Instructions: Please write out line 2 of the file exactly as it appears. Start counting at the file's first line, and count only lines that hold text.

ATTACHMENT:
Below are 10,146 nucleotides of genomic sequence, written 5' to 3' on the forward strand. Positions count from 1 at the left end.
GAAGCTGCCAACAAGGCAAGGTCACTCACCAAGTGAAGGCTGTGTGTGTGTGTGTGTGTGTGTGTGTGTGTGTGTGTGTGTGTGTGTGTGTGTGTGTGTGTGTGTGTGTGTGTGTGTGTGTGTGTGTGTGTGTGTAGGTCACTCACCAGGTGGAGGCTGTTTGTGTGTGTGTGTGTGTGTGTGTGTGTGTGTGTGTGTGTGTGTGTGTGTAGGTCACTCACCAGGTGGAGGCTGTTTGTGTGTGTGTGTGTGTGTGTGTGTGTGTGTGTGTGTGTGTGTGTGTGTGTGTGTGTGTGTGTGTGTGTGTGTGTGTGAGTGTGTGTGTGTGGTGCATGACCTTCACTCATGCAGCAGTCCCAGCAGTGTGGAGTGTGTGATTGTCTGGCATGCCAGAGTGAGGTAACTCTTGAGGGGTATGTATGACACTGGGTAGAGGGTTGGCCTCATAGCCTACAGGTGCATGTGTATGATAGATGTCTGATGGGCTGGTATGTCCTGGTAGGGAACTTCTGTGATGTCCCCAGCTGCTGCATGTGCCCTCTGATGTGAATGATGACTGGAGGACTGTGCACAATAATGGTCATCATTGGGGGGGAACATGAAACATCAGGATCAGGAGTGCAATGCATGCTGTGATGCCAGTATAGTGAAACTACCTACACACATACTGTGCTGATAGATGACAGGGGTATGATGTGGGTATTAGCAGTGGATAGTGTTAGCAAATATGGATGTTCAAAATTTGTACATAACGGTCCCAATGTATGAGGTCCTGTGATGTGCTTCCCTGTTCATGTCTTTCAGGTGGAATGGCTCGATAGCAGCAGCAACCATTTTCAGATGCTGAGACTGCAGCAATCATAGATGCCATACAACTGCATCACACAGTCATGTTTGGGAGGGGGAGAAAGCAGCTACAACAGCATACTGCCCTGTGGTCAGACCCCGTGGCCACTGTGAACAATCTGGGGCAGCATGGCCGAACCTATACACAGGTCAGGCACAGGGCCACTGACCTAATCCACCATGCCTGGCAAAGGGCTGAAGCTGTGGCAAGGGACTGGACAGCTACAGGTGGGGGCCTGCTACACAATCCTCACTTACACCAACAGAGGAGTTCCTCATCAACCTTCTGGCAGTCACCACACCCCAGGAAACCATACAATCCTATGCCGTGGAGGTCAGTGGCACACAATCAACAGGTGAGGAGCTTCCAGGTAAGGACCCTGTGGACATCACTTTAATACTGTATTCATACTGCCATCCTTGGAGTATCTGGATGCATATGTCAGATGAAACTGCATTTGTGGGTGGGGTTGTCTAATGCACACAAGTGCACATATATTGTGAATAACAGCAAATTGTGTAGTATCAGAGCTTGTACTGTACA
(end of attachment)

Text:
GAAGCTGCCAACAAGGCAAGGTCACTCACCAAGTGAAGGCTGTGTGTGTGTGTGTGTGTGTGTGTGTGTGTGTGTGTGTGTGTGTGTGTGTGTGTGTGTGTGTGTGTGTGTGTGTGTGTGTGTGTGTGTGTGTGTAGGTCACTCACCAGGTGGAGGCTGTTTGTGTGTGTGTGTGTGTGTGTGTGTGTGTGTGTGTGTGTGTGTGTGTGTAGGTCACTCACCAGGTGGAGGCTGTTTGTGTGTGTGTGTGTGTGTGTGTGTGTGTGTGTGTGTGTGTGTGTGTGTGTGTGTGTGTGTGTGTGTGTGTGTGTGTGAGTGTGTGTGTGTGGTGCATGACCTTCACTCATGCAGCAGTCCCAGCAGTGTGGAGTGTGTGATTGTCTGGCATGCCAGAGTGAGGTAACTCTTGAGGGGTATGTATGACACTGGGTAGAGGGTTGGCCTCATAGCCTACAGGTGCATGTGTATGATAGATGTCTGATGGGCTGGTATGTCCTGGTAGGGAACTTCTGTGATGTCCCCAGCTGCTGCATGTGCCCTCTGATGTGAATGATGACTGGAGGACTGTGCACAATAATGGTCATCATTGGGGGGGAACATGAAACATCAGGATCAGGAGTGCAATGCATGCTGTGATGCCAGTATAGTGAAACTACCTACACACATACTGTGCTGATAGATGACAGGGGTATGATGTGGGTATTAGCAGTGGATAGTGTTAGCAAATATGGATGTTCAAAATTTGTACATAACGGTCCCAATGTATGAGGTCCTGTGATGTGCTTCCCTGTTCATGTCTTTCAGGTGGAATGGCTCGATAGCAGCAGCAACCATTTTCAGATGCTGAGACTGCAGCAATCATAGATGCCATACAACTGCATCACACAGTCATGTTTGGGAGGGGGAGAAAGCAGCTACAACAGCATACTGCCCTGTGGTCAGACCCCGTGGCCACTGTGAACAATCTGGGGCAGCATGGCCGAACCTATACACAGGTCAGGCACAGGGCCACTGACCTAATCCACCATGCCTGGCAAAGGGCTGAAGCTGTGGCAAGGGACTGGACAGCTACAGGTGGGGGCCTGCTACACAATCCTCACTTACACCAACAGAGGAGTTCCTCATCAACCTTCTGGCAGTCACCACACCCCAGGAAACCATACAATCCTATGCCGTGGAGGTCAGTGGCACACAATCAACAGGTGAGGAGCTTCCAGGTAAGGACCCTGTGGACATCACTTTAATACTGTATTCATACTGCCATCCTTGGAGTATCTGGATGCATATGTCAGATGAAACTGCATTTGTGGGTGGGGTTGTCTAATGCACACAAGTGCACATATATTGTGAATAACAGCAAATTGTGTAGTATCAGAGCTTGTACTGTACA